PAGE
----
A contract that could pay a politically connected company up to $100 million to clean up after Hurricane Sandy and other natural disasters has come under scrutiny, the Star-Ledger is reporting.
Those paid by Florida-based AshBritt include George Gilmore, the Republican chairman of Ocean County; Maggie Moran, a former top aide to Gov. Jon Corzine whose husband is the mayor of Belmar; and Kris Kolluri, a New Jersey lobbyist and former head of the state Department of Transportation under Corzine, according to the newspaper.
Gilmore confirmed to the newspaper that he was hired by AshBritt, but declined to say whether he has a conflict of interest because of his role as attorney for towns, such as Seaside Heights and Jackson, that hired the company.
Gilmore's firm also represents Brick Township, which hired AshBritt.
Last month, Ocean County officials said the hiring of the Florida-based firm for debris removal was legal and necessary for a quick response in the weeks after Hurricane Sandy.
Responding to comments from Gary Black of Jackson, who claimed an article in the Star-Ledger of Newark criticized Ocean County's involvement with AshBritt, a debris removal firm hired by the state, the Ocean County Board of Freeholders said the county was piggybacking on the state's contract.
The exchange took place at a Jan. 16 meeting of the Ocean County Board of Chosen Freeholders.
"Under state law, counties may use contracts the state has in place," Freeholder Gerry P. Little said in response to Black's comments.
That Ledger article, accessible here, suggested the company and the state exploited political ties and distress over the storm to gain municipal clients. Ocean County was only briefly mentioned as one of its clients.
In an email entitled "AshBritt Had Extensive Experience And Unique Capabilities To Respond To Major Disasters," Gov. Chris Christie's office responded Tuesday that AshBritt is a "national, rapid-response natural disaster recovery company well tested in marshaling extensive resources quickly to remove massive amounts of debris from communities that have been impacted by natural disaster."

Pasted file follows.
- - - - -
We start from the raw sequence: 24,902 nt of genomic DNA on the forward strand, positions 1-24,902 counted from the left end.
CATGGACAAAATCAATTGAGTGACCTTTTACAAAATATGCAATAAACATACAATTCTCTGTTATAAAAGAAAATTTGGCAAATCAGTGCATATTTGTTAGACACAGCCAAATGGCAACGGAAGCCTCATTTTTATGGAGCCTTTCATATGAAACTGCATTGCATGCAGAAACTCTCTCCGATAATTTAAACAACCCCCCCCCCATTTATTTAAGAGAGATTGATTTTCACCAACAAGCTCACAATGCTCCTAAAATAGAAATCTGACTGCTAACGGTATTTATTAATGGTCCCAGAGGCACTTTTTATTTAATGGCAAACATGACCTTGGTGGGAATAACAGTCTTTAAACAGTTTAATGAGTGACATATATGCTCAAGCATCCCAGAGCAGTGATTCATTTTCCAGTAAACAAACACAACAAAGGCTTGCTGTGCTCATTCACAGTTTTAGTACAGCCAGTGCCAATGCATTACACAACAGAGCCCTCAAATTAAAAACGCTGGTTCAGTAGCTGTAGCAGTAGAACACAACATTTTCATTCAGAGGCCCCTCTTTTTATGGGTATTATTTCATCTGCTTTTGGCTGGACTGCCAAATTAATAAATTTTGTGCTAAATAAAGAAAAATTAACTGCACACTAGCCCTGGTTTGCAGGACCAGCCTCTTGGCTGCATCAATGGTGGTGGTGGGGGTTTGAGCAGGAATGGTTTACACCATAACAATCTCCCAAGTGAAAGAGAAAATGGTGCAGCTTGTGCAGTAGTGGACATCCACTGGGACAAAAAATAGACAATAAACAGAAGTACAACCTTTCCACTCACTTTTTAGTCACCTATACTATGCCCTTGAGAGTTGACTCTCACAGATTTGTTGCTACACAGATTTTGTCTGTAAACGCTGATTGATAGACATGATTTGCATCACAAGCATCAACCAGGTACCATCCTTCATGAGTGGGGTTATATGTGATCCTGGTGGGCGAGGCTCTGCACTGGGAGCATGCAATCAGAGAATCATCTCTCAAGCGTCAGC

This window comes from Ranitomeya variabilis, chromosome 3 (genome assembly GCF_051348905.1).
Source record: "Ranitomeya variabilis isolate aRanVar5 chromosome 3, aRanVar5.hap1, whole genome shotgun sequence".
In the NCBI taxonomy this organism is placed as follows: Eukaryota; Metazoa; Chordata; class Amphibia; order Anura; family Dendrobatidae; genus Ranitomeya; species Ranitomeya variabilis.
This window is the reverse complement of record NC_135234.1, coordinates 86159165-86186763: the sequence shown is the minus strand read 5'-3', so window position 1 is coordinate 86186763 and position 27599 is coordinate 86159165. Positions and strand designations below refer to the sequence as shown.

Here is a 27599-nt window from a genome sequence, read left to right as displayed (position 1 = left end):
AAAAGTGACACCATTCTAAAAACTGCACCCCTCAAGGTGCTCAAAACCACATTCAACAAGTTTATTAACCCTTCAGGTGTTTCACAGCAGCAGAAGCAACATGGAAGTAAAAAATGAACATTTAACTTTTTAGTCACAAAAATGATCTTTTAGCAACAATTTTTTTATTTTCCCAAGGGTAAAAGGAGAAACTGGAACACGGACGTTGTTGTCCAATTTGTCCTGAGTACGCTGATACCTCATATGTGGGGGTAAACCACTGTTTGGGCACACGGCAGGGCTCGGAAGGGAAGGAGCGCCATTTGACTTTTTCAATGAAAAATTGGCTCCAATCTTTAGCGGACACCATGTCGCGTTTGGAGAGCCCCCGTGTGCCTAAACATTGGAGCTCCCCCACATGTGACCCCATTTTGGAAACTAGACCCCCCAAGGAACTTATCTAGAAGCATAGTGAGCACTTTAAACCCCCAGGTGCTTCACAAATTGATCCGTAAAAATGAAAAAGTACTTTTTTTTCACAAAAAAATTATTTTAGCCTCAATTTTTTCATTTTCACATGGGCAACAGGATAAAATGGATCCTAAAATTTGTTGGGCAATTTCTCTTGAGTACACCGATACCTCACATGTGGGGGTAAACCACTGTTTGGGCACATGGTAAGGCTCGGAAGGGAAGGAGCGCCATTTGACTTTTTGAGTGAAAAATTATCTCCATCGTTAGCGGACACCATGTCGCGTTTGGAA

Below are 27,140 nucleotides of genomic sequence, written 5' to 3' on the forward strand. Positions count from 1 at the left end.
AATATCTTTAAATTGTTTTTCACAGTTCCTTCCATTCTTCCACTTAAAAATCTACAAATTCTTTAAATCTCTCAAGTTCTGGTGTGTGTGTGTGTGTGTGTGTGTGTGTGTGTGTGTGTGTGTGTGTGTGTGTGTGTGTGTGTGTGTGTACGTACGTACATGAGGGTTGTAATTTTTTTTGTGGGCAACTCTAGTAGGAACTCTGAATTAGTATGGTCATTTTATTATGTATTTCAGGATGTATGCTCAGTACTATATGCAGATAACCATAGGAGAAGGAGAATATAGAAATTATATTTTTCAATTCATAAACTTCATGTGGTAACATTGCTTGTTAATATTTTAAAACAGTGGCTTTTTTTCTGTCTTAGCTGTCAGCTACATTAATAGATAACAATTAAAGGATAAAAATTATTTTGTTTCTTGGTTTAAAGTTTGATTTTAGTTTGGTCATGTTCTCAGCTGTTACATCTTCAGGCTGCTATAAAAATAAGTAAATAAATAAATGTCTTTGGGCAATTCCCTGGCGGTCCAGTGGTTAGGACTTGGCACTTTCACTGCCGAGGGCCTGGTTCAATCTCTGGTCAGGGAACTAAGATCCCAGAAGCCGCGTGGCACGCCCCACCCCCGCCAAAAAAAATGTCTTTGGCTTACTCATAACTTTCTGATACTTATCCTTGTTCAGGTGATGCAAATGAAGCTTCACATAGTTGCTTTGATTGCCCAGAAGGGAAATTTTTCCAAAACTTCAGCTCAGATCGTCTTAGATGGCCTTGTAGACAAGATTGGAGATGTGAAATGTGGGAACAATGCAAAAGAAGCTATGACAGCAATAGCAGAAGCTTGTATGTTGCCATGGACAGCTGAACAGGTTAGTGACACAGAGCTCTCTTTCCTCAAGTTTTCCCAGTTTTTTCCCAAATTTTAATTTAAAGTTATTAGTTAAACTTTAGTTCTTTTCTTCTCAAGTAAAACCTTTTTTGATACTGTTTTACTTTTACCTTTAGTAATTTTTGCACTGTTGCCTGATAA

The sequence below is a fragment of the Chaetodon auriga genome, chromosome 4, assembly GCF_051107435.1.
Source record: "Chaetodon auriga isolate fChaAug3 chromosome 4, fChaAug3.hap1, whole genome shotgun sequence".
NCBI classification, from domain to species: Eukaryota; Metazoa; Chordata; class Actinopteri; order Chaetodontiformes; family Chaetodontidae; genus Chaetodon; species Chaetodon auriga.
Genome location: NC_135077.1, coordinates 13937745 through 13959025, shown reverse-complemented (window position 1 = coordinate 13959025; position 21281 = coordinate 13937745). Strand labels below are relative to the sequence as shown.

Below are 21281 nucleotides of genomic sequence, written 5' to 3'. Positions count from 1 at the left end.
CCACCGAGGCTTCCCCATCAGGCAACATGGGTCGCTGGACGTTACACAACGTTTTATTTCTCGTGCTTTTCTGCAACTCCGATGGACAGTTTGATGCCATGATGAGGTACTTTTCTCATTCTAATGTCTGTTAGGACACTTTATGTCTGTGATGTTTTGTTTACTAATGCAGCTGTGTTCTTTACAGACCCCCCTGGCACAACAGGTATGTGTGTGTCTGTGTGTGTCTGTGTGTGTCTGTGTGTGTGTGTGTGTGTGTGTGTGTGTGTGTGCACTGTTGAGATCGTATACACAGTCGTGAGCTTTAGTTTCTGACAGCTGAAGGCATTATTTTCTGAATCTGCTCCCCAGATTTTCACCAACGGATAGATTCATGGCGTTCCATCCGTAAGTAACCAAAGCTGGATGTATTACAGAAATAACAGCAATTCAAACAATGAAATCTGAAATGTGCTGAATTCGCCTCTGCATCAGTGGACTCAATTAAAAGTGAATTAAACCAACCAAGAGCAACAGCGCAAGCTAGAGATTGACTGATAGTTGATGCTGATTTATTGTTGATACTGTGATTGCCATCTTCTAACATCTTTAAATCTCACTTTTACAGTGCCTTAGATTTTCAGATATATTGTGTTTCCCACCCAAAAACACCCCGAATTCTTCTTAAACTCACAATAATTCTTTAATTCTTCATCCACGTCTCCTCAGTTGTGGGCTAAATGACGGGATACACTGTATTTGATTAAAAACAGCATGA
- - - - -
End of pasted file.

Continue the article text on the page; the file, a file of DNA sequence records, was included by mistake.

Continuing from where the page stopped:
"AshBritt is currently overseeing and coordinating 83 subcontractors in New Jersey for cleanup work – 71 percent (59) of which are all New Jersey companies," the email said.
The governor's office also says the contract was competitively bid, saying AshBritt was retained by the state on Oct. 31, 2013, via an existing competitively bid contract in Connecticut. "It was made available as one option among others for municipalities - many of which chose other available contractors, chose to use municipal resources, or both," the email said.
"Having AshBritt allowed New Jersey to make available as an option a previously procured, competitively bid contract for disaster management and debris removal services in the immediate aftermath of the storm," according to the email.
AshBritt has made billions of dollars by persuading states to sign lucrative "disaster recovery" deals that allow it unequaled access to local officials in a crisis, according to the Star-Ledger.
The company markets itself as an agency with the skill and connections needed to help embattled towns get the maximum reimbursements from the Federal Emergency Management Agency after a disaster, according to the newspaper.
It offers towns and counties one-stop shopping: Pay us up front and we’ll hire the contractors to clear your streets and haul away the debris. And then we’ll take care of the bureaucracy to make sure you get the most money possible back from FEMA, according to the Star-Ledger.
AshBritt’s critics say the company artificially drives up costs and takes advantage of officials who are intimidated by Washington bureaucracy. But Jared Moskowitz, the company’s general counsel and a state representative in Florida, told the Ledger that such talk is "rumor and innuendo." He said about 70 percent of the contractors hired by AshBritt are from New Jersey.
So far, 43 municipalities that sustained significant damage have hired AshBritt. The state contract allows the towns to hire AshBritt without bidding out the work and frees them of some environmental regulations, the Ledger states.
Local mayors who have used the company say they had little time to search on their own, according to newspaper, and welcomed AshBritt. Toms River Mayor Thomas Kelaher told the Ledger: "They’re doing an absolutely outstanding job. . . . They work from the minute the sun comes up to the minute the sun sets.
A Dec. 6 news release from Toms River describes AshBritt as a "FEMA-approved" contractor. Asked about the Toms River statement, Albert Pillot, a spokesman with FEMA, said, "FEMA does not endorse, approve or recommend any contractors," according to the newspaper.
More information can be found in these two Star-Ledger articles: